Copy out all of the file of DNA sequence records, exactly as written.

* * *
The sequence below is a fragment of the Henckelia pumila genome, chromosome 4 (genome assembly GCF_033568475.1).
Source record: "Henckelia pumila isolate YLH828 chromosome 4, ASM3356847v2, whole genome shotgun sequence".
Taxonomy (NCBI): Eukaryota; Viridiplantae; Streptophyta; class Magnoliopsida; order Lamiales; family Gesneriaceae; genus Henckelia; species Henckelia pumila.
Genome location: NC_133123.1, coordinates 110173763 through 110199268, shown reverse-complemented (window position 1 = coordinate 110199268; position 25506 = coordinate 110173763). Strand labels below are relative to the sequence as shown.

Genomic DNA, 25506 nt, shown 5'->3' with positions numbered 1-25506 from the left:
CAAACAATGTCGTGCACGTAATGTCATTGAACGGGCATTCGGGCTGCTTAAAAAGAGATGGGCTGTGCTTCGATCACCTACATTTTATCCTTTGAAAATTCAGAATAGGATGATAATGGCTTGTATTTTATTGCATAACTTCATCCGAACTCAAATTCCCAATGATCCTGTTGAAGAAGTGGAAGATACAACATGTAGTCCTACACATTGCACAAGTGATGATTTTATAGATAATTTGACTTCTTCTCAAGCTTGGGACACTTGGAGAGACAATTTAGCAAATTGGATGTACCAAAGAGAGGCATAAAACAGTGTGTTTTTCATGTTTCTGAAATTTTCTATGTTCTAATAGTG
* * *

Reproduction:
The sequence below is a fragment of the Henckelia pumila genome, chromosome 4 (genome assembly GCF_033568475.1).
Source record: "Henckelia pumila isolate YLH828 chromosome 4, ASM3356847v2, whole genome shotgun sequence".
Taxonomy (NCBI): Eukaryota; Viridiplantae; Streptophyta; class Magnoliopsida; order Lamiales; family Gesneriaceae; genus Henckelia; species Henckelia pumila.
Genome location: NC_133123.1, coordinates 110173763 through 110199268, shown reverse-complemented (window position 1 = coordinate 110199268; position 25506 = coordinate 110173763). Strand labels below are relative to the sequence as shown.

Genomic DNA, 25506 nt, shown 5'->3' with positions numbered 1-25506 from the left:
CAAACAATGTCGTGCACGTAATGTCATTGAACGGGCATTCGGGCTGCTTAAAAAGAGATGGGCTGTGCTTCGATCACCTACATTTTATCCTTTGAAAATTCAGAATAGGATGATAATGGCTTGTATTTTATTGCATAACTTCATCCGAACTCAAATTCCCAATGATCCTGTTGAAGAAGTGGAAGATACAACATGTAGTCCTACACATTGCACAAGTGATGATTTTATAGATAATTTGACTTCTTCTCAAGCTTGGGACACTTGGAGAGACAATTTAGCAAATTGGATGTACCAAAGAGAGGCATAAAACAGTGTGTTTTTCATGTTTCTGAAATTTTCTATGTTCTAATAGTG